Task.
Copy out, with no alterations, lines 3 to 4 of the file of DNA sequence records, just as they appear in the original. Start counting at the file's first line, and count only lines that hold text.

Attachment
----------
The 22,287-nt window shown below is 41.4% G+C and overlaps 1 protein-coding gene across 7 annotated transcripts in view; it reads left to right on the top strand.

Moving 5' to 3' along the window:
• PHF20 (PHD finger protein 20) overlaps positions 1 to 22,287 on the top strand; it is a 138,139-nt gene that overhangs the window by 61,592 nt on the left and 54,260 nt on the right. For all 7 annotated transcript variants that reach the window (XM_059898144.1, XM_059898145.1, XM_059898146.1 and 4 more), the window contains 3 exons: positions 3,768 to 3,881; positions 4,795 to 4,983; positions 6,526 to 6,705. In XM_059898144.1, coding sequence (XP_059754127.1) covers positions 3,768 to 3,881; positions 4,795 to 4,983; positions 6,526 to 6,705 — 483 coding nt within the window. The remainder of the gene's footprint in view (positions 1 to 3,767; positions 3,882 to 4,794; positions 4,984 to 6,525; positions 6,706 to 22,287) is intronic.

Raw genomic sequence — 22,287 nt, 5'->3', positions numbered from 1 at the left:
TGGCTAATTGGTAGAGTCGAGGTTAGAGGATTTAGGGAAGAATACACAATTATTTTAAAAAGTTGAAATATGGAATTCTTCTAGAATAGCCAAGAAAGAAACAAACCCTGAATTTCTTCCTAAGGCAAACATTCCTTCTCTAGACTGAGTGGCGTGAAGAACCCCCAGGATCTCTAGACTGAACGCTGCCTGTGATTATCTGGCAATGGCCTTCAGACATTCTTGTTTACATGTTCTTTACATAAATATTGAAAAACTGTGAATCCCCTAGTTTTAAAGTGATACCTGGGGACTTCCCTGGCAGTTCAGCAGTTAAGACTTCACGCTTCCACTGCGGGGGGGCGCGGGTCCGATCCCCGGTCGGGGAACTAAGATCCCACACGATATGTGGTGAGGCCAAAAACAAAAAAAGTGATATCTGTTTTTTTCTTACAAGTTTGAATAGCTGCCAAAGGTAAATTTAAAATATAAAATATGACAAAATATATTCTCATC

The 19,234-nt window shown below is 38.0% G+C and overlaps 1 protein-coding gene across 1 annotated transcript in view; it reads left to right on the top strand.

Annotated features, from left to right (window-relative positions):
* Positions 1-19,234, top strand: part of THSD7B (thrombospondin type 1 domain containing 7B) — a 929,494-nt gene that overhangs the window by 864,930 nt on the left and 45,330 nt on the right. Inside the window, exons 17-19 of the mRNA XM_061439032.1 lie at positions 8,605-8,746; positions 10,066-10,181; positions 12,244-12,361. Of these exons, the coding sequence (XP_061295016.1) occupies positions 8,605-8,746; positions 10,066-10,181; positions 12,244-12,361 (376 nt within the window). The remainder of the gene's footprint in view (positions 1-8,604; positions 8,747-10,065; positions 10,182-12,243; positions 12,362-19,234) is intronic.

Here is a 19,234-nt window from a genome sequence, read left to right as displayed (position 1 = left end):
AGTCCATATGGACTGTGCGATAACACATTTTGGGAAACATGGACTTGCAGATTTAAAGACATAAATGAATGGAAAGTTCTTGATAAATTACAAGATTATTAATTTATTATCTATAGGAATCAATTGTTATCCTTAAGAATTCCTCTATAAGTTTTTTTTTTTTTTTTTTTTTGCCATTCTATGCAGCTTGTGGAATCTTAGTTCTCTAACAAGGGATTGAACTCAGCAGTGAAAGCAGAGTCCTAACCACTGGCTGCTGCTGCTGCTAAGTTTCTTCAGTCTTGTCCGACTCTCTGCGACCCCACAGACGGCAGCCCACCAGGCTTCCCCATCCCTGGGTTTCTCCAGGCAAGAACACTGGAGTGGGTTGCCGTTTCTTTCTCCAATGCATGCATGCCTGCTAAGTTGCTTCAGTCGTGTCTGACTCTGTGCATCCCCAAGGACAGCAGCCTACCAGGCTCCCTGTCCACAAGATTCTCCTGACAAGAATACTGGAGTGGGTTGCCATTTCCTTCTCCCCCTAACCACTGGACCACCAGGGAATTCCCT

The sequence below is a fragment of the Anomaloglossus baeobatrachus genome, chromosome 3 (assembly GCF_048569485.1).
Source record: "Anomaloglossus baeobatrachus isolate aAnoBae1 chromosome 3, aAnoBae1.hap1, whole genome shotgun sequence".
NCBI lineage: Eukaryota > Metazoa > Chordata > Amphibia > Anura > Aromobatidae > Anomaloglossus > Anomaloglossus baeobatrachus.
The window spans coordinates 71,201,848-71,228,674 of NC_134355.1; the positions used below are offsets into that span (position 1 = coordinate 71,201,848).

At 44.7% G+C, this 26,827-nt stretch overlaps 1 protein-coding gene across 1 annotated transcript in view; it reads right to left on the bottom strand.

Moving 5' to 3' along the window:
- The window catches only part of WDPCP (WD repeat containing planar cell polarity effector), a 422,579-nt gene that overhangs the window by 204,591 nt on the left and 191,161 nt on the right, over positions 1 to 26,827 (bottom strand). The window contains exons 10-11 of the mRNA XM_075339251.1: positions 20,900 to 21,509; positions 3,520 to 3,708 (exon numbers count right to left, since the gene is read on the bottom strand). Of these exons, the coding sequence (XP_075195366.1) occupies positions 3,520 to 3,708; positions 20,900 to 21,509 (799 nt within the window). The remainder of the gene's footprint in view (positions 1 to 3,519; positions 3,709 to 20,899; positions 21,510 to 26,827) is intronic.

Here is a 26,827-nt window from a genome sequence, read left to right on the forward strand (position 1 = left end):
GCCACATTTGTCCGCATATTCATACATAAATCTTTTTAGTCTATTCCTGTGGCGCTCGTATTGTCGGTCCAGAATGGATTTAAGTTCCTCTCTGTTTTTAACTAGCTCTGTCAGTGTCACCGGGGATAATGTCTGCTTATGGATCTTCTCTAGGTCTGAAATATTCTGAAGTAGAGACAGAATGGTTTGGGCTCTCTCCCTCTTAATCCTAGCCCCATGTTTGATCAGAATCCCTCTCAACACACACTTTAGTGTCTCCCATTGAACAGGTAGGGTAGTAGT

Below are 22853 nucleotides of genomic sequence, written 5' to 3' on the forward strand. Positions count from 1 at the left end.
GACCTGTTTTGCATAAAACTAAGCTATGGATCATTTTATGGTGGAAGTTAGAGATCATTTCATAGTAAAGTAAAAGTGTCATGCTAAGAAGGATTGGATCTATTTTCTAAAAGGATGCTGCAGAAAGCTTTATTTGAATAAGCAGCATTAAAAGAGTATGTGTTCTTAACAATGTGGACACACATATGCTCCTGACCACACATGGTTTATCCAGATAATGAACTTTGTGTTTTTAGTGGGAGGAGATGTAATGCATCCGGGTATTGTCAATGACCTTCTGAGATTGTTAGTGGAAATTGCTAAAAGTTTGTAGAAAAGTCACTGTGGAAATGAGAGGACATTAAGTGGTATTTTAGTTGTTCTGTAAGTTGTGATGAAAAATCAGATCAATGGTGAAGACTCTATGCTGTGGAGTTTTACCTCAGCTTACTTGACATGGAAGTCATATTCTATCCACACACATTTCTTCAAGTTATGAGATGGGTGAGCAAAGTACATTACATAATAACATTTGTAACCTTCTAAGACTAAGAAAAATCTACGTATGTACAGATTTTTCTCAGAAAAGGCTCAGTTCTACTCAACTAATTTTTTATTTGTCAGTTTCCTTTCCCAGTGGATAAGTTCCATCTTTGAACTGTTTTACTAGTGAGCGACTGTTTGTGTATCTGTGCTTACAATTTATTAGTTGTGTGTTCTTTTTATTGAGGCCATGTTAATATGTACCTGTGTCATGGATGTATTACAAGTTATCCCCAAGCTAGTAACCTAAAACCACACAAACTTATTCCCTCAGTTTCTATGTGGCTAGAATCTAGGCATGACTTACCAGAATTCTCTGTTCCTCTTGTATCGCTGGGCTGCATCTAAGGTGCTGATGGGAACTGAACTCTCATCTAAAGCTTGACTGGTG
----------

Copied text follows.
• PHF20 (PHD finger protein 20) overlaps positions 1 to 22,287 on the top strand; it is a 138,139-nt gene that overhangs the window by 61,592 nt on the left and 54,260 nt on the right. For all 7 annotated transcript variants that reach the window (XM_059898144.1, XM_059898145.1, XM_059898146.1 and 4 more), the window contains 3 exons: positions 3,768 to 3,881; positions 4,795 to 4,983; positions 6,526 to 6,705. In XM_059898144.1, coding sequence (XP_059754127.1) covers positions 3,768 to 3,881; positions 4,795 to 4,983; positions 6,526 to 6,705 — 483 coding nt within the window. The remainder of the gene's footprint in view (positions 1 to 3,767; positions 3,882 to 4,794; positions 4,984 to 6,525; positions 6,706 to 22,287) is intronic.

Raw genomic sequence — 22,287 nt, 5'->3', positions numbered from 1 at the left: